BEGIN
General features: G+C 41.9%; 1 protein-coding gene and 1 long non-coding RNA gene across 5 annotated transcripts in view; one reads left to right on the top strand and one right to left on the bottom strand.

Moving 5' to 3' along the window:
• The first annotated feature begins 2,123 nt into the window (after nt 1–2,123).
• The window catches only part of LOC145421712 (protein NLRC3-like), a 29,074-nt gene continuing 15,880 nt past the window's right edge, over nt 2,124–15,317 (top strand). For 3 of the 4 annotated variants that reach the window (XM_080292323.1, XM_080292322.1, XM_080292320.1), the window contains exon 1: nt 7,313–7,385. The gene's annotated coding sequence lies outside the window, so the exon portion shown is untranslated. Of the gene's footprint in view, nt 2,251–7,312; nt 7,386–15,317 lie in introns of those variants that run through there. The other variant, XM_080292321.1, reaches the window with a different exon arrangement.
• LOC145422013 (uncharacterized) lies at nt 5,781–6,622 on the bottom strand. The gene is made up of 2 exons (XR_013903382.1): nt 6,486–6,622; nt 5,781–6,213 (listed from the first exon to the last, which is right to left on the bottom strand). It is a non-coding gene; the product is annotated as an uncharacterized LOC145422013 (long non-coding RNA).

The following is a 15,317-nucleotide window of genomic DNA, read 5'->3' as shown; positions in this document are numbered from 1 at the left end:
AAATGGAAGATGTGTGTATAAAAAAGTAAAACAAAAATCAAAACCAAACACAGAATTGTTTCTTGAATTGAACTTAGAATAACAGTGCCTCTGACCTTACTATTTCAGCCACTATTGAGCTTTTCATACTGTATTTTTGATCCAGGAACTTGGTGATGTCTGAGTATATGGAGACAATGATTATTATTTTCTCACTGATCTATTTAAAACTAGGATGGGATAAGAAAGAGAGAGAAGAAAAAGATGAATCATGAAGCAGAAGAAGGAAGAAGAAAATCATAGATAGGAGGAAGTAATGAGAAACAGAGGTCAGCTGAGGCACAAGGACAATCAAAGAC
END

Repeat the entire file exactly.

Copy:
General features: G+C 41.9%; 1 protein-coding gene and 1 long non-coding RNA gene across 5 annotated transcripts in view; one reads left to right on the top strand and one right to left on the bottom strand.

Moving 5' to 3' along the window:
• The first annotated feature begins 2,123 nt into the window (after nt 1–2,123).
• The window catches only part of LOC145421712 (protein NLRC3-like), a 29,074-nt gene continuing 15,880 nt past the window's right edge, over nt 2,124–15,317 (top strand). For 3 of the 4 annotated variants that reach the window (XM_080292323.1, XM_080292322.1, XM_080292320.1), the window contains exon 1: nt 7,313–7,385. The gene's annotated coding sequence lies outside the window, so the exon portion shown is untranslated. Of the gene's footprint in view, nt 2,251–7,312; nt 7,386–15,317 lie in introns of those variants that run through there. The other variant, XM_080292321.1, reaches the window with a different exon arrangement.
• LOC145422013 (uncharacterized) lies at nt 5,781–6,622 on the bottom strand. The gene is made up of 2 exons (XR_013903382.1): nt 6,486–6,622; nt 5,781–6,213 (listed from the first exon to the last, which is right to left on the bottom strand). It is a non-coding gene; the product is annotated as an uncharacterized LOC145422013 (long non-coding RNA).

The following is a 15,317-nucleotide window of genomic DNA, read 5'->3' as shown; positions in this document are numbered from 1 at the left end:
AAATGGAAGATGTGTGTATAAAAAAGTAAAACAAAAATCAAAACCAAACACAGAATTGTTTCTTGAATTGAACTTAGAATAACAGTGCCTCTGACCTTACTATTTCAGCCACTATTGAGCTTTTCATACTGTATTTTTGATCCAGGAACTTGGTGATGTCTGAGTATATGGAGACAATGATTATTATTTTCTCACTGATCTATTTAAAACTAGGATGGGATAAGAAAGAGAGAGAAGAAAAAGATGAATCATGAAGCAGAAGAAGGAAGAAGAAAATCATAGATAGGAGGAAGTAATGAGAAACAGAGGTCAGCTGAGGCACAAGGACAATCAAAGAC